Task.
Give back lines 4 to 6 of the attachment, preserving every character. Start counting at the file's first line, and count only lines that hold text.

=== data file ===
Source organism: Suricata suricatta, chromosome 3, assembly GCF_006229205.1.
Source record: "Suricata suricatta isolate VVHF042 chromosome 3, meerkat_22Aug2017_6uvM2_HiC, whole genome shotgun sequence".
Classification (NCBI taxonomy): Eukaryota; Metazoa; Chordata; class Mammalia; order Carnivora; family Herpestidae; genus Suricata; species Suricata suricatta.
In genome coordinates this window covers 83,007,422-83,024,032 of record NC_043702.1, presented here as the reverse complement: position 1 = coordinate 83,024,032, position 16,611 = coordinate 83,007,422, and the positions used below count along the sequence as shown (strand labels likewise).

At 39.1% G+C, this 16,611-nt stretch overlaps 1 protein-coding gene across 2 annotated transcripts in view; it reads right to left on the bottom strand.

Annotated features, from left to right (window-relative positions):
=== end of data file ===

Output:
In genome coordinates this window covers 83,007,422-83,024,032 of record NC_043702.1, presented here as the reverse complement: position 1 = coordinate 83,024,032, position 16,611 = coordinate 83,007,422, and the positions used below count along the sequence as shown (strand labels likewise).

At 39.1% G+C, this 16,611-nt stretch overlaps 1 protein-coding gene across 2 annotated transcripts in view; it reads right to left on the bottom strand.

Annotated features, from left to right (window-relative positions):